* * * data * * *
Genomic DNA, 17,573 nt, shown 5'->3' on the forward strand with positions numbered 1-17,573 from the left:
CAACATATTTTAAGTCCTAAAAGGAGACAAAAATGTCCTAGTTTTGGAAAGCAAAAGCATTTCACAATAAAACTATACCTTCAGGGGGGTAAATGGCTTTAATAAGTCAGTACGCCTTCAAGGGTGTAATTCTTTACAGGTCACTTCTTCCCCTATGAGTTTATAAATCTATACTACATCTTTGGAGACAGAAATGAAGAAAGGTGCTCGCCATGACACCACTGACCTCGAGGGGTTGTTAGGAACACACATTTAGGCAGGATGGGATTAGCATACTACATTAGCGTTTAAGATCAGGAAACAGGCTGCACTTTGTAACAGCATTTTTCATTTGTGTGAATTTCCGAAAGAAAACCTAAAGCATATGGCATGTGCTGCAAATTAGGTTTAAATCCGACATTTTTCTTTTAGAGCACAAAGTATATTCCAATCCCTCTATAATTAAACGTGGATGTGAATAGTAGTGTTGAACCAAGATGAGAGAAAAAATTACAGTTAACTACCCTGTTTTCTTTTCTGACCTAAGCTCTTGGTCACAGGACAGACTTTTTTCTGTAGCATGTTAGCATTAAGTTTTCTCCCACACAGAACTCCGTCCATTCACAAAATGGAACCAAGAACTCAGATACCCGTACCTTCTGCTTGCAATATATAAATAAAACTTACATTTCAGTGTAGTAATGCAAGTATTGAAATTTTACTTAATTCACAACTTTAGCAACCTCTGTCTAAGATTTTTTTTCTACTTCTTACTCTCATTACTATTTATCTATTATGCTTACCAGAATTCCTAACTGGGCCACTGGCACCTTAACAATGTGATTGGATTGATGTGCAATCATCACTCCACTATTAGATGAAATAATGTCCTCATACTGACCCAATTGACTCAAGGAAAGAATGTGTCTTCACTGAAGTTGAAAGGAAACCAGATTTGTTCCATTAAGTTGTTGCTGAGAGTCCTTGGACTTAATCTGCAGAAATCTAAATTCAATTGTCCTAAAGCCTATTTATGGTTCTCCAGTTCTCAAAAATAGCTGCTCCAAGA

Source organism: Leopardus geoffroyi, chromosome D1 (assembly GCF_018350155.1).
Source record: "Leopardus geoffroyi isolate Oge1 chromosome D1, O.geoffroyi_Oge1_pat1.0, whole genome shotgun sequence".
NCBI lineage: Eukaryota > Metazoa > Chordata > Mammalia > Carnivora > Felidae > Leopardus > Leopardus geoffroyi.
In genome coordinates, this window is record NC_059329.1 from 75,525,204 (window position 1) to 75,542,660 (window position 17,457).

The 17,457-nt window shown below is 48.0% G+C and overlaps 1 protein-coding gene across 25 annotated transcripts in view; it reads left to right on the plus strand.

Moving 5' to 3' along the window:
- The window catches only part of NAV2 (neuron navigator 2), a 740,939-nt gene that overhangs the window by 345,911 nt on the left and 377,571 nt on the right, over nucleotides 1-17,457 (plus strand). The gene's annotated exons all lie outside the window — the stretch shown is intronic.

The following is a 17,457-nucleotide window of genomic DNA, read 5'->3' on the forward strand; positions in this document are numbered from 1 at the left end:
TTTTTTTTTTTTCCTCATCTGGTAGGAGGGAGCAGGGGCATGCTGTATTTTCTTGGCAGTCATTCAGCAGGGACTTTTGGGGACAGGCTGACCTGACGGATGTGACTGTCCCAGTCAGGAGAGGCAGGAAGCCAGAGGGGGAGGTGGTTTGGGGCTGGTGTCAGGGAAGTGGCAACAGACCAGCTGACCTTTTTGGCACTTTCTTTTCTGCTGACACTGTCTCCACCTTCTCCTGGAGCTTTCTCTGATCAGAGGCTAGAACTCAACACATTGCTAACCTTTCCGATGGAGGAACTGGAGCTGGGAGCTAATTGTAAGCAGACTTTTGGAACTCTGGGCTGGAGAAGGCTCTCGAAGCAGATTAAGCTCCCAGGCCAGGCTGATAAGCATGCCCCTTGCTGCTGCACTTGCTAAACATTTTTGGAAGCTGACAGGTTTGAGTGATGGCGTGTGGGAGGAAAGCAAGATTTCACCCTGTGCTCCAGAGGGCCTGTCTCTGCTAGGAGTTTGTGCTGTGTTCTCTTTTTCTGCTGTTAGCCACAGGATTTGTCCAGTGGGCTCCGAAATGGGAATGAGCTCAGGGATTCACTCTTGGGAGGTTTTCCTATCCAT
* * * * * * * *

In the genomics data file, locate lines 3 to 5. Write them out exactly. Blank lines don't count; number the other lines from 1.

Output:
Source organism: Leopardus geoffroyi, chromosome D1 (assembly GCF_018350155.1).
Source record: "Leopardus geoffroyi isolate Oge1 chromosome D1, O.geoffroyi_Oge1_pat1.0, whole genome shotgun sequence".
NCBI lineage: Eukaryota > Metazoa > Chordata > Mammalia > Carnivora > Felidae > Leopardus > Leopardus geoffroyi.